Opinion Editorial

Do something positive

Zach Hofer, 13, and his dog Lokie brought their Zach Makes Tracks campaign to Kingston city hall on Saturday. The Barrie teen is raising money for and awareness of children's mental health. (Steph Crosier, The Whig-Standard)

Zach Hofer, 13, and his dog Lokie brought their Zach Makes Tracks campaign to Kingston city hall on Saturday. The Barrie teen is raising money for and awareness of children's mental health. (Steph Crosier, The Whig-Standard)

Two years ago, when he was 11 years old, Zachary Hofer wrote a letter to Prime Minister Justin Trudeau. The precocious, blond-haired Barrie boy informed the PM that he intended, in 2017, to walk across the province to raise money to benefit youth mental health issues.

He told Trudeau he hoped to raise $10,000. "I'm wondering if you can meet me in Ottawa when I finish my run," he asked in a heartfelt letter that mentioned that one of the people that inspired his initiative was Terry Fox. A few days ago, Hofer successfully completed his ambitious trek to the nation's capital where he was personally greeted by an impressed Trudeau at the emotional conclusion. Amazingly, the young 13-year-old's run raised more than $70,000.

Hofer and his family deserve a big pat on the back for their impressive odyssey. The campaign, in a way, serves to underscore just how amazing Terry Fox's Marathon of Hope was. Despite losing his leg to cancer, Fox ran a marathon every day in his bid to raise money for and awareness about cancer as he made his way across this vast country.

Images of a curly-haired Fox, in ragged shorts and a T-shirt, lumbering down lonely roads in his awe-inspiring mission remain as poignant today as they were during his run, which started in 1980. After 143 days and 5,373 kilometres, Fox was forced to end his cross-country trek as the cancer that took his leg returned with a vengeance. He died June 28, 1981.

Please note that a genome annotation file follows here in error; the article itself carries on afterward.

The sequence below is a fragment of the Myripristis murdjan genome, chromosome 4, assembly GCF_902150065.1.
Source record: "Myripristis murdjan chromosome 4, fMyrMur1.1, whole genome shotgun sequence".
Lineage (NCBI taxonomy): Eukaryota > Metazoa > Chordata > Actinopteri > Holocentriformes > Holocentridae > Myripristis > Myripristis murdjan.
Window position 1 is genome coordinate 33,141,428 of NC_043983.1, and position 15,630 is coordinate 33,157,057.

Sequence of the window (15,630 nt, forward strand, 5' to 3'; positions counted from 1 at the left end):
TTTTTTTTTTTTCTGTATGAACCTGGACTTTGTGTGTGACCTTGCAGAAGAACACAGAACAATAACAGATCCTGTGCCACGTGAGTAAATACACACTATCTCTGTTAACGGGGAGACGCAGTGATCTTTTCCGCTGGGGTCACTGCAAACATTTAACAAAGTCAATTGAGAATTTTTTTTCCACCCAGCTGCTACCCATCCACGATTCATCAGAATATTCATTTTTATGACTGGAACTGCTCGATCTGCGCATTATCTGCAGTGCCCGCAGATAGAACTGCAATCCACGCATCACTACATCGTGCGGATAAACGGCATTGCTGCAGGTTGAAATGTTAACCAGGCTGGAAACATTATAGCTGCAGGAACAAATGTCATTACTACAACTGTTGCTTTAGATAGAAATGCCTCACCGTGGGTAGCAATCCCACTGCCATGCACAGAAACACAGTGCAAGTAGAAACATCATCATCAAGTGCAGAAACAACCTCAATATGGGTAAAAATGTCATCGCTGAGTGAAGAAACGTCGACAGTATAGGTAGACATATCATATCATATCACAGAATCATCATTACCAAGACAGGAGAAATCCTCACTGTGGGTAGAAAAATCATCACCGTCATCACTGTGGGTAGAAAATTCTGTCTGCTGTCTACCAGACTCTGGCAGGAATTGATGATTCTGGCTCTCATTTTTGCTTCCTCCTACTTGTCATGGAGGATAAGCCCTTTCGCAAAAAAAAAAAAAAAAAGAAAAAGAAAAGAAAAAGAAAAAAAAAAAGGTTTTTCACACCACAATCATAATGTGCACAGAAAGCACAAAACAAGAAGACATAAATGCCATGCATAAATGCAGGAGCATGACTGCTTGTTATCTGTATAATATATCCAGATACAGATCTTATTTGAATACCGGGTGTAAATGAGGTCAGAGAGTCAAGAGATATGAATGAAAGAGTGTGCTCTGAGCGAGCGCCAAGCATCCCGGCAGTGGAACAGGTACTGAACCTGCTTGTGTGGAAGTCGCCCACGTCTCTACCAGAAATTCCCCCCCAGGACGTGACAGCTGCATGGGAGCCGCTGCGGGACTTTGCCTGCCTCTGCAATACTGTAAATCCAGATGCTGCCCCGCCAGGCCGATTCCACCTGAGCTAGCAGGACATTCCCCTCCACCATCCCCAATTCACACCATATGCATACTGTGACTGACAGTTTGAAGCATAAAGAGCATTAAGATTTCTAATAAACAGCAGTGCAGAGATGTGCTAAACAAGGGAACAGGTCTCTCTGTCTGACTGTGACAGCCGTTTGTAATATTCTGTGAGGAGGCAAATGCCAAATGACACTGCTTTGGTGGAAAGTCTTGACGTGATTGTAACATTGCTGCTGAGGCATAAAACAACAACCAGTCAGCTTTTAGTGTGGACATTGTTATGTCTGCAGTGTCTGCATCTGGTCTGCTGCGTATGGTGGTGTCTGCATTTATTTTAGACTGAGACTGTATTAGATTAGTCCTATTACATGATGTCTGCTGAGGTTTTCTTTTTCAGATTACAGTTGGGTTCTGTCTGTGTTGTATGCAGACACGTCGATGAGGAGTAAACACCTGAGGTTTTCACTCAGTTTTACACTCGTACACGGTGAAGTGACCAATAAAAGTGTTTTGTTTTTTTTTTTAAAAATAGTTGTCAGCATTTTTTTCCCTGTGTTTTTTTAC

His death was a heartbreaking blow for Canadians from coast to coast. But it also served as a rallying cry as people were so moved by Fox's courageous journey that they took up the cause. At the time, Fox's goal was to raise $24 million - $1 for every Canadian. It was an unbelievably ambitious goal.

The year Fox died, fundraising runs were held in his honour in an effort to raise money to help cure cancer; people wanted to see Terry's dream realized. Thirty-six years after his untimely death, annual runs continue to be held in his name in communities large and small across this land and in more than 60 countries around the world. Over the years, more than $650 million has been raised in his name - about $640,000 of that sum has been raised in Orillia.

This year's Terry Fox Run will be held Sunday at Couchiching Beach Park. You can walk, jog, strap on roller-blades, push a stroller or ride your bike. Registration begins at 11:30 a.m. with the run starting from the aptly-named Terry Fox Circle at 1 p.m. There is no entry fee, no minimum pledge required and you can choose from one, five, and 10-kilometre routes.

We encourage you to participate. Bring your friends. Open your wallets. Have the courage to do what Zach Hofer and Terry Fox did: to care enough to do something positive to help combat the scourge known as cancer. While the insidious disease seems to have impacted every single family, imagine what things might look like without the research and life-saving strides made thanks to money raised at Terry Fox Runs over the years. Let's do our part to continue the fight.

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